A very frequently asked question:
"Is getting a briefing on Weathermeister considered legal as far as the FAA is concerned?"
Simply stated: Yes.
Believe it or not, Federal Aviation Regulations actually do not specify where or how you get your preflight weather briefings. Let's look at FAR 91.103, which is the sole regulation that provides guidance on this topic. It specifies what we as pilots are required to do before each flight:
§ 91.103 Preflight action.
Each pilot in command shall, before beginning a flight, become familiar with all available information concerning that flight. This information must include—
(a) For a flight under IFR or a flight not in the vicinity of an airport, weather reports and forecasts, fuel requirements, alternatives available if the planned flight cannot be completed, and any known traffic delays of which the pilot in command has been advised by ATC;
(b) For any flight, runway lengths at airports of intended use, and the following takeoff and landing distance information:
(1) For civil aircraft for which an approved Airplane or Rotorcraft Flight Manual containing takeoff and landing distance data is required, the takeoff and landing distance data contained therein; and
(2) For civil aircraft other than those specified in paragraph (b)(1) of this section, other reliable information appropriate to the aircraft, relating to aircraft performance under expected values of airport elevation and runway slope, aircraft gross weight, and wind and temperature.
Ironically, 91.103 doesn't even mention the word "briefing" per se, or Flight Service, or anything of that nature. That sure leaves an awful lot to interpretation, doesn't it?
We as pilots have been led to believe that a phone call to FSS for a standard briefing is the only true way to be "legal," yet there is not a single regulation in the FARs that mentions anything about this! The regs don't help to prove this common assumption true...or false.
As you might imagine, this question of legality comes up all the time. We have spent quite a bit of time discussing this with the FSDO. To be specific, Mr. Matt Galica at the FSDO in Louisville, KY has been the resource we have found most helpful. After a long and very informative conversation with Matt, this is what we have learned...
The fact that 91.103 is ambiguous or open-ended is intentional. The FAA does not want to prescribe exactly where or how you obtain your weather information...merely that you do need to obtain it. Mr. Galica discussed the intention of the regulation being what's important, rather than the specifics. The FAA's intention is obviously to make sure pilots are well-informed in order to make safe decisions. We don't want any surprises or unintended challenges when flying. We do our best to eliminate as many unknowns as we possibly can.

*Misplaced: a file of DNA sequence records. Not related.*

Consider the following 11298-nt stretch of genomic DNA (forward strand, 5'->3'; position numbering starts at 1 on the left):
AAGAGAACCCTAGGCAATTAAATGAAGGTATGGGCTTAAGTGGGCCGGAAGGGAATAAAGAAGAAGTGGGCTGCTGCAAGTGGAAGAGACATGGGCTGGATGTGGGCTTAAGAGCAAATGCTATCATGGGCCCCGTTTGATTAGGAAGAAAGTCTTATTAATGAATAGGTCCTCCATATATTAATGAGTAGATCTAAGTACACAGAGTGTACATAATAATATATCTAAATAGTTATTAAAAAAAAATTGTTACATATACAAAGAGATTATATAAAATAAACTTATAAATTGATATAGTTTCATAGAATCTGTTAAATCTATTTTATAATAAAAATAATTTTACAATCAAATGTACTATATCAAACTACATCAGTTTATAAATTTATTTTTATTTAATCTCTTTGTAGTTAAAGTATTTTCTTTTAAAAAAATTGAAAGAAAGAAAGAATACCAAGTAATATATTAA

Despite the FAA not spelling out how you get your weather info, there needs to be accountability. In the case of an accident or incident, we as pilots may need to prove that we actually did obtain the "weather reports and forecasts" per 91.103. Should the need arise, how can we prove this?
Mr. Galica pointed out FSS and DUATS as examples of services that log your briefing. After the fact, there are records maintained for some period of time that serve as proof that you did (or didn't) in fact get a preflight weather briefing. There are numerous sites out there that don't log your briefing...and if you rely on them solely, you'll have no way of proving that you complied with 91.103. By using a site that logs your briefing, you can prove compliance.
All of your Weathermeister briefings are logged and archived for a period of at least 30 days (briefing requests are logged for at least 90 days). Should you ever need to prove compliance with 91.103, we here at Weathermeister can provide proof that you did in fact get a briefing.
The FAA has a program for certifying online services that provide meteorological data via the internet, and it's called QICP (Qualified Internet Communications Provider). The criteria center around reliability, accessibility, and security. Weathermeister is in the process of applying for QICP certification, we have all the required pieces in place (we have for quite some time now), and we hope to have the certification in late 2012. For what it's worth, the QICP requirement for archival is merely 15 days, and as we mentioned, Weathermeister far exceeds that by maintaining a complete archive of all briefing transcripts for no less than 30 days (briefing requests are logged for at least 90 days).
To sum up, in essence the FAA leaves it up to you. If you as pilot in command believe you have obtained all the information you need to complete the flight safely and successfully, and you can prove that you did, then you are in compliance with 91.103.
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